Mr Twalib Mbarak, who is the Security and Integrity Manager at the Kenya Electricity Generating Company (KenGen), has said rampant corruption is threatening national security.
As such, he declared that he will take his appointment with new zeal, which will take the anti-graft war a notch higher.
“I know there will be setbacks. I know the honeymoon will be short-lived but it is said that when baboons are destroying crops on the farm, just kill the biggest baboon and the rest will run away,” he said, hinting at the possibility of going for what he described as high value targets in the corruption chain.
Members of the committee questioned the nominee on how he will resist external pressure and insulate himself and the institution from political interference.
While noting that such interference has been the commission’s portrait, chairman William Cheptumo (Baringo North) asked Mr Mbarak to explain how he will respond to powerful and influential individuals.
Among the issues the nominee said he will prioritise were an institutional audit of the EACC to determine the human placement.
He said he will take a fresh look at pending files to establish why they have not been forwarded to the directorate of public prosecutions, the corporate image of the EACC and the vetting of all staff to establish their integrity and suitability for their jobs.
“The EACC is on the receiving end. There are lots of reservations on this image and there is need for that to be reinvented,” he said.
Mr Mbarak faulted the EACC Act especially regarding the investigation of every case reported to it.
It is time for a fresh look at the law so as to limit the kind and level of crimes the commission can handle as one of the ways of making it efficient, he said.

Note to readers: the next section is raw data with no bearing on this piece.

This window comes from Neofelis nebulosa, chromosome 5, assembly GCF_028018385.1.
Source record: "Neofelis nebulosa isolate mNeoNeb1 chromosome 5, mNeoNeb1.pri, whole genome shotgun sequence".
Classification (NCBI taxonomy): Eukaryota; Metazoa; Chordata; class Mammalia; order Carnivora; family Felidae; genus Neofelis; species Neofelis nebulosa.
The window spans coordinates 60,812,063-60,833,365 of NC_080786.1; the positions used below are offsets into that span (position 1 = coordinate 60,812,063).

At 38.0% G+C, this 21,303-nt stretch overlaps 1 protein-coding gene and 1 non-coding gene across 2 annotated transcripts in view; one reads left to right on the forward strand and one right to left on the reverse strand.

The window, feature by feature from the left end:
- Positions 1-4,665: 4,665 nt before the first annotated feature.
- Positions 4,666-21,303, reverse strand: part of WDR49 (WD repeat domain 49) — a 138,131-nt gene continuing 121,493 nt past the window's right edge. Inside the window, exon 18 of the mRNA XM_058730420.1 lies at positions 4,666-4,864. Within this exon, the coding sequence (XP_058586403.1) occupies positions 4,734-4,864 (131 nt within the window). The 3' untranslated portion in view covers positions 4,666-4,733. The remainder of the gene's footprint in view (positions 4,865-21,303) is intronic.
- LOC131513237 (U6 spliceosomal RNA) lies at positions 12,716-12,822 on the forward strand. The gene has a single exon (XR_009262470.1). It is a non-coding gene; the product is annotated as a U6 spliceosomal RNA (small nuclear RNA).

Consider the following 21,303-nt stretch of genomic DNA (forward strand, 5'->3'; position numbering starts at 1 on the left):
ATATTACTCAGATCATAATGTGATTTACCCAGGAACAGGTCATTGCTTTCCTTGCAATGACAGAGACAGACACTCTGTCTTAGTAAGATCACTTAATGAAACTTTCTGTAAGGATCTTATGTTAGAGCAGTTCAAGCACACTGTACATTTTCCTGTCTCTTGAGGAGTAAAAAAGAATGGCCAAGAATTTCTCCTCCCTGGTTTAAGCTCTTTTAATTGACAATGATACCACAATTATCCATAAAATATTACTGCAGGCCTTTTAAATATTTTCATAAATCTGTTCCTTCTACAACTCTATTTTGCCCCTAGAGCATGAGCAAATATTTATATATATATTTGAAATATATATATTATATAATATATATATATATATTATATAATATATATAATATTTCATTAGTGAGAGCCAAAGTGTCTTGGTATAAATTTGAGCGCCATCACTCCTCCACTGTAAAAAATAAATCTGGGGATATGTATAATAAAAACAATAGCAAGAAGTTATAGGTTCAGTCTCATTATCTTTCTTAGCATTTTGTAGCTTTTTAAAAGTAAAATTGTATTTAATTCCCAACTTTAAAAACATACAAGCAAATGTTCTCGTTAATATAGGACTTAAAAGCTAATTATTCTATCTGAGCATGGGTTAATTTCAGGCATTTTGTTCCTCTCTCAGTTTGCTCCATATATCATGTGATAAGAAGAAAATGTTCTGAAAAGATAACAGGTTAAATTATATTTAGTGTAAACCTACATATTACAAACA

“We need to amend the law to classify the kind of cases that can be handled by the EACC. The commission has just about 100 investigators but all manner of cases are taken to it. This has stretched its capacity.”
Mr Mbarak also pointed out that agencies keep blaming each other leading to the low rate of conviction yet the ethics and anti corruption commission has presented many files to the DPP
Bureti MP Japheth Mutai also demanded the nominee’s view on suggestions by civil society groups for the institution to be scrapped and its mandate limited to dealing with ethical and related issues.
Kandara MP Alice Wahome said public confidence in the commission has waned in recent times and challenged the nominee to explore strategies that will rekindle the fire and ensure service delivery.
Mr Mbarak said the low rate of convictions is not limited to corruption cases but cuts across the entire spectrum of the justice system.
The nominee is worth Sh152 million, arising from a beachfront house he owns in Kilifi, which he was given by the government, another house in South C which he bought at Sh3.7 million through a loan and five acres of land he bought in 1989 at Sh90,000. The values of all the properties have appreciated over time. He and his wife do not run any businesses.